The first work of Tony Oursler’s I ever encountered was a head crammed under a mattress muttering “Fuck you, fuck you.” I was six years old, and I was shocked. The face was a film, projected on the fabric of the stuffed head. Its eyes seemed to search the room; was it looking for a singular target for this obscene mantra? Was there one among us who might be exempt? I wanted to be spotted by those flickering eyes but I suspected, in horror, that the Fuck You Head could not see me. Maybe I suspected that its performance was prerecorded or maybe I just picked up on the blinding solipsism of its misanthropy. Being six, the thought that I might never be fully seen or understood had only recently crossed my mind. This was both devastating and deeply inspiring. A nerve was struck. Why did I yearn to be singled out by the cursing, disembodied head under the mattress?
It was 1994 and I was not aware that I had picked a particularly edgy or cool artist as my new favorite. I liked Monet, I liked Warhol, I liked Calder’s circus and now I liked Tony Oursler. As eye-rollingly precocious a Manhattan child as I was, I did not, at that time, have a particular passion for contemporary art. I loved going to museums but I went to museums looking mostly for animals and magic. Really, I was obsessed with magic. The invisible world of colorless iridescence, where faeries and ancient gods flitted from one blind spot to another, was the plane on which I spent most of my time, practicing telepathy, telekinesis Matilda-style and playing out intricate psychodramas with my invisible friends.
I was also not aware that my childhood hero, Tony Oursler, not only loved magic, but was in fact a sort of magic expert and magic scion. His 2016 film Imponderable revolves around the story of his grandfather Fulton Oursler (also known as Tony Oursler in his day, making our Tony, in theory, Tony Oursler III), an amateur magician turned magic debunker. As long as there have been magicians, there have been those who made their name by publicly exposing others’ methods. Often these debunkers are magicians themselves; some are rivals or illusionists of a different variety. For instance, entertainers like Fulton Oursler’s friend Harry Houdini made a stunt of publicly disproving the powers of spirit mediums and exposing them as frauds. The tradition of the debunker-magician continues today in the work of mentalist Derren Brown, who unmasks the devices of faith healers and self-proclaimed psychics.
For those of you who have not seen Derren Brown in action (or didn’t read the excellent New Yorker piece that got me and my very discerning and cynical friends addicted to him), let it be known that he is a master magician. His brand of mentalism consists of guaranteed-to-blow-your-mind mind reading, couched in pseudo-scientific (like neuro-linguistic programming) and actually scientific (like the power of suggestion) explanations for how the illusion has been achieved through psychological manipulation and simple sleight of hand. It’s layer upon layer of misdirection and it works—at least on me—every time. The cognitive dissonance of simultaneous awestruck belief and neurotic analysis of the technique produces in me a flash of The Sublime.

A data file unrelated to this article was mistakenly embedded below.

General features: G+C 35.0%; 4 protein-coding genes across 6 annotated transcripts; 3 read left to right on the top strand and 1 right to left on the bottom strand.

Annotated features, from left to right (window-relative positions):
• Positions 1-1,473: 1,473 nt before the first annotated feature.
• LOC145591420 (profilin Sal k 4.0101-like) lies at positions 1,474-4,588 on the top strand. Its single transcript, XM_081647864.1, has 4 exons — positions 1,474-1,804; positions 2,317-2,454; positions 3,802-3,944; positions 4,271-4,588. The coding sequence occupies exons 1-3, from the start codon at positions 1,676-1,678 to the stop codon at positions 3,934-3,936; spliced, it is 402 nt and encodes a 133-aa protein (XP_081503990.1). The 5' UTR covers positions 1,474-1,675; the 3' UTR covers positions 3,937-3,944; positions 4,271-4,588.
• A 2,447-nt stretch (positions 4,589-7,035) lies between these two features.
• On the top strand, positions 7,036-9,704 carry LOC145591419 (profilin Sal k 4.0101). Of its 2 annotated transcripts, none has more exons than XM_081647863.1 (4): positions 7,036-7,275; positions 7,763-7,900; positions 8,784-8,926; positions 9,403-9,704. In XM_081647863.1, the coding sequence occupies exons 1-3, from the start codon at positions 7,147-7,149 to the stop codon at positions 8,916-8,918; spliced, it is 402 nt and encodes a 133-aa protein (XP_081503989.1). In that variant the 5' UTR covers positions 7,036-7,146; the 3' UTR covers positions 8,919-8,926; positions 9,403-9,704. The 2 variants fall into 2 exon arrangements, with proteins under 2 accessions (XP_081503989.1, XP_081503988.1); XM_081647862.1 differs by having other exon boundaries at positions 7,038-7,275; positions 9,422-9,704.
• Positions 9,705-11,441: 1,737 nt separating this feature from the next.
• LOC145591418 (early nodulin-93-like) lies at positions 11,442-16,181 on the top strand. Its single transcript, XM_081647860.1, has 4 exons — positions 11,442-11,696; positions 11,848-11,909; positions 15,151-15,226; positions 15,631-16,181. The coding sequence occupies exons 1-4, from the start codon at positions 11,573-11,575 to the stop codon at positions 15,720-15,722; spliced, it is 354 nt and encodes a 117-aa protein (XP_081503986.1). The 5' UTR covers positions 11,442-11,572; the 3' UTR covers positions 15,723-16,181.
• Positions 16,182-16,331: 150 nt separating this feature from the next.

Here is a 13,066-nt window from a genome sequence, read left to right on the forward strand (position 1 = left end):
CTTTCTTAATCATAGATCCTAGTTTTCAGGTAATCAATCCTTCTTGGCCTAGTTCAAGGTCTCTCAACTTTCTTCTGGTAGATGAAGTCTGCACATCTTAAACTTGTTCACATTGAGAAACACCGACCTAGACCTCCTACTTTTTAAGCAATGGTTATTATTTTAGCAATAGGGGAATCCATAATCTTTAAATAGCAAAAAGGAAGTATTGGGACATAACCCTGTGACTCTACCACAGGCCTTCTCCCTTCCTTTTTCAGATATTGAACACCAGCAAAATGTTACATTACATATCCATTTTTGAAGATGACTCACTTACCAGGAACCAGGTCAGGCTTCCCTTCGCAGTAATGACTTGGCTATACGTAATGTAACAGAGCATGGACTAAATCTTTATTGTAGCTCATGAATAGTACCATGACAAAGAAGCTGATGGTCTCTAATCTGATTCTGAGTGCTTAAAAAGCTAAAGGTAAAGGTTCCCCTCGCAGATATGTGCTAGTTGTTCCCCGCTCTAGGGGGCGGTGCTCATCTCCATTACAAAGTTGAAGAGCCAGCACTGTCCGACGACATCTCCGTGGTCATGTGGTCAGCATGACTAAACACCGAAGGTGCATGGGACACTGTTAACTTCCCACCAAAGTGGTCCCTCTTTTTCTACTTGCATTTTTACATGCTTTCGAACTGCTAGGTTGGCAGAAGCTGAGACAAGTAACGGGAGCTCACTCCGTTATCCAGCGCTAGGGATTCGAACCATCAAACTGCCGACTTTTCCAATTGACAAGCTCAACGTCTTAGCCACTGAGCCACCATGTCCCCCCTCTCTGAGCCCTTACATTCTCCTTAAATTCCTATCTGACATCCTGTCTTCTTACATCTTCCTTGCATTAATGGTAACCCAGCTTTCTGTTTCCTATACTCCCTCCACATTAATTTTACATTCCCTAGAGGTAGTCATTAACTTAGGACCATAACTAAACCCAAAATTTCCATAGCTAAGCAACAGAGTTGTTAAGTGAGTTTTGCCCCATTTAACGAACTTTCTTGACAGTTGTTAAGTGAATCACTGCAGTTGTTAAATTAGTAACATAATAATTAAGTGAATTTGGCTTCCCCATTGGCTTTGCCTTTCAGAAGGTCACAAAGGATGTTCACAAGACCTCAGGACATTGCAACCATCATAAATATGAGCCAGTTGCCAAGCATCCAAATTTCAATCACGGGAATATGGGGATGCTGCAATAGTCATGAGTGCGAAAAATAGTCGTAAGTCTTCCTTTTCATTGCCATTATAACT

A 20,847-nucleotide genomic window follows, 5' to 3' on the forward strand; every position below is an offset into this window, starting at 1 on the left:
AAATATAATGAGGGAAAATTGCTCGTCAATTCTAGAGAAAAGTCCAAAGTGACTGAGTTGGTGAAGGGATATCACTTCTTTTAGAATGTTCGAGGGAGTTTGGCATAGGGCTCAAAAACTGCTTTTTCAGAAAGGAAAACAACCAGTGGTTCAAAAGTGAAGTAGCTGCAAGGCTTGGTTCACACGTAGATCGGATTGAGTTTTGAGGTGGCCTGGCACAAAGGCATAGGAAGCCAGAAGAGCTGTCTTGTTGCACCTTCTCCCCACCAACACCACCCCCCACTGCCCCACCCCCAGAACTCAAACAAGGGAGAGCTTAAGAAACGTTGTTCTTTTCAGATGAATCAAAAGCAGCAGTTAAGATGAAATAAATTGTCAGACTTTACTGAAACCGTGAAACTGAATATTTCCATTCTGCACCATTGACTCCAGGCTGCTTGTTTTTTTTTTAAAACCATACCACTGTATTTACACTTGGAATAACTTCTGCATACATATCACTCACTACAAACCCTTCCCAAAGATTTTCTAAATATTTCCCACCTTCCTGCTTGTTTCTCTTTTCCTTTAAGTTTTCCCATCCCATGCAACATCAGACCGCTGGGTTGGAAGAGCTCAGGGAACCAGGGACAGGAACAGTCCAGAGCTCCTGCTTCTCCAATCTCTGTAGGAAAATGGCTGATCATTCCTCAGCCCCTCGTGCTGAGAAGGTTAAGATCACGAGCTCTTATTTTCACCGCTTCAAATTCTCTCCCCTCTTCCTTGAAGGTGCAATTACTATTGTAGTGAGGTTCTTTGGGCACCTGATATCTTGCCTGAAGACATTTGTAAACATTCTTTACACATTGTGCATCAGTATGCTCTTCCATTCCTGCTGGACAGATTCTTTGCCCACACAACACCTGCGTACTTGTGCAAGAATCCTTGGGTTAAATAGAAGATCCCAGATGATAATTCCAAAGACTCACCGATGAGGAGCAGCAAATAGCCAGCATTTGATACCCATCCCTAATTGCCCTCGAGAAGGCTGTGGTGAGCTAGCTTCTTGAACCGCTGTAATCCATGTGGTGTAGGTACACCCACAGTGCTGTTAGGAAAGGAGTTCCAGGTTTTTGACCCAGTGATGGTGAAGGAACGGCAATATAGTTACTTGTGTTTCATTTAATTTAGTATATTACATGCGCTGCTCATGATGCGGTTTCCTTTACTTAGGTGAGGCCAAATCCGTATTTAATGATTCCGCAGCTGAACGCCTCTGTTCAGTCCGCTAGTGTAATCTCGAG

As I descended into the YouTube vortex of Derren Brown, I found myself wondering what someone like Tony Oursler would think of him. Realizing there is no one quite like Tony Oursler, I wondered what Tony Oursler in particular would think of Derren Brown. I imagined meeting Tony (who I had only casually stalked at the PS1 Book Fair) and taking him to see Derren Brown’s Broadway show, The Secret. When Cultured asked if I had any ideas for the film issue, I impulsively pitched my fantasy. Cut to me walking through Times Square on my way to meet Tony, searching for psychics. We’re going to document our adventure through Polaroids and I’m trying to find a backdrop for a portrait. When I get to the theater, I show him some pictures of neon signs I’ve found. He scrolls through his phone to show me the pictures he’s just taken of Times Square psychic shops. Was he location scouting too? “No,” he says, “this is just what I do.”
Tony is not only a creator; he is also an archivist. His archive, which exists as part of the Imponderable show and separately as a book of the same name, is a collection of what Mark Fisher might call “the weird and the eerie.” Weird and eerie are not the same as “creepy,” a word Tony feels is often inaccurately used to describe his work. The archive contains UFO photographs, occult paraphernalia, pareidolic flower petals, ectoplasm photograms, snapshots of Big Foot, hypnosis posters, Kirlian photographs by David Bowie, reliquaries, aura portraits, meteorite samples and original prints of the Cottingley Fairies. After the show, we visit Tony’s studio and he brings out the newest additions to his vast collections of oddities: double exposures of stern-faced mourners from the 1910s composited with ghostly handwriting: “spirit writing,” he explains. Tony toys with the idea of attraction to magic as an act of resistance. “People don’t want to be left in a lurch of rationalism, where you live in a brutalist world of capitalism,” he says. “The attraction to magic is analogous to a real experience, and what is the real experience?”